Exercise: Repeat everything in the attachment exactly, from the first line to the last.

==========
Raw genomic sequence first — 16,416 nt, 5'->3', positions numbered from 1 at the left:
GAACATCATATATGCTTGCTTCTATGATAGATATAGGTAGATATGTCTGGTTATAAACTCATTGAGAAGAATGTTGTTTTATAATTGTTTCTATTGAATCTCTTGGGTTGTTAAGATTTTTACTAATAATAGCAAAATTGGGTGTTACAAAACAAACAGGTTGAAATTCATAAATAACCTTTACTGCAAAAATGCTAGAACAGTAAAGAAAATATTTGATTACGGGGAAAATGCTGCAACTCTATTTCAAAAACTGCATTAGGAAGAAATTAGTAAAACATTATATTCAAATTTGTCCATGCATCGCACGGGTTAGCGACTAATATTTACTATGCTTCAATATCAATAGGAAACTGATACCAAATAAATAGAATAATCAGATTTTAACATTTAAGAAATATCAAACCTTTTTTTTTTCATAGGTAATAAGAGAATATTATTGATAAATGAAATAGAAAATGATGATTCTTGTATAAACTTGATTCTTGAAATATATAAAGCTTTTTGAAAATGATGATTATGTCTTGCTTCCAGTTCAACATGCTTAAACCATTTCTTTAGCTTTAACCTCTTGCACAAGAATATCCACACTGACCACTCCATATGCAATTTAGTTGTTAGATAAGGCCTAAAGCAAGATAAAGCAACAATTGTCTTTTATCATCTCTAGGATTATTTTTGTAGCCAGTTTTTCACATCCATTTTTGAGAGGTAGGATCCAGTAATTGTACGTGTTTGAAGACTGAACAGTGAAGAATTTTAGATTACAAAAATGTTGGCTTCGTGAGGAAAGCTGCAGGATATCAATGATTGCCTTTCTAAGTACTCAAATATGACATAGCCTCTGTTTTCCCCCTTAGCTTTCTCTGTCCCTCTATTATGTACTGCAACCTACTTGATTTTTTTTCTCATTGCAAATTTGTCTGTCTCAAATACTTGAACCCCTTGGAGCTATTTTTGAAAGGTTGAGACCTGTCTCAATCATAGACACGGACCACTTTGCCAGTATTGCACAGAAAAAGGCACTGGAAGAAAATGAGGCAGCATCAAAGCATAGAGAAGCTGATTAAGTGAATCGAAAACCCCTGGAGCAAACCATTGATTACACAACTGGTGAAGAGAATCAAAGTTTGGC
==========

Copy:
Raw genomic sequence first — 16,416 nt, 5'->3', positions numbered from 1 at the left:
GAACATCATATATGCTTGCTTCTATGATAGATATAGGTAGATATGTCTGGTTATAAACTCATTGAGAAGAATGTTGTTTTATAATTGTTTCTATTGAATCTCTTGGGTTGTTAAGATTTTTACTAATAATAGCAAAATTGGGTGTTACAAAACAAACAGGTTGAAATTCATAAATAACCTTTACTGCAAAAATGCTAGAACAGTAAAGAAAATATTTGATTACGGGGAAAATGCTGCAACTCTATTTCAAAAACTGCATTAGGAAGAAATTAGTAAAACATTATATTCAAATTTGTCCATGCATCGCACGGGTTAGCGACTAATATTTACTATGCTTCAATATCAATAGGAAACTGATACCAAATAAATAGAATAATCAGATTTTAACATTTAAGAAATATCAAACCTTTTTTTTTTCATAGGTAATAAGAGAATATTATTGATAAATGAAATAGAAAATGATGATTCTTGTATAAACTTGATTCTTGAAATATATAAAGCTTTTTGAAAATGATGATTATGTCTTGCTTCCAGTTCAACATGCTTAAACCATTTCTTTAGCTTTAACCTCTTGCACAAGAATATCCACACTGACCACTCCATATGCAATTTAGTTGTTAGATAAGGCCTAAAGCAAGATAAAGCAACAATTGTCTTTTATCATCTCTAGGATTATTTTTGTAGCCAGTTTTTCACATCCATTTTTGAGAGGTAGGATCCAGTAATTGTACGTGTTTGAAGACTGAACAGTGAAGAATTTTAGATTACAAAAATGTTGGCTTCGTGAGGAAAGCTGCAGGATATCAATGATTGCCTTTCTAAGTACTCAAATATGACATAGCCTCTGTTTTCCCCCTTAGCTTTCTCTGTCCCTCTATTATGTACTGCAACCTACTTGATTTTTTTTCTCATTGCAAATTTGTCTGTCTCAAATACTTGAACCCCTTGGAGCTATTTTTGAAAGGTTGAGACCTGTCTCAATCATAGACACGGACCACTTTGCCAGTATTGCACAGAAAAAGGCACTGGAAGAAAATGAGGCAGCATCAAAGCATAGAGAAGCTGATTAAGTGAATCGAAAACCCCTGGAGCAAACCATTGATTACACAACTGGTGAAGAGAATCAAAGTTTGGC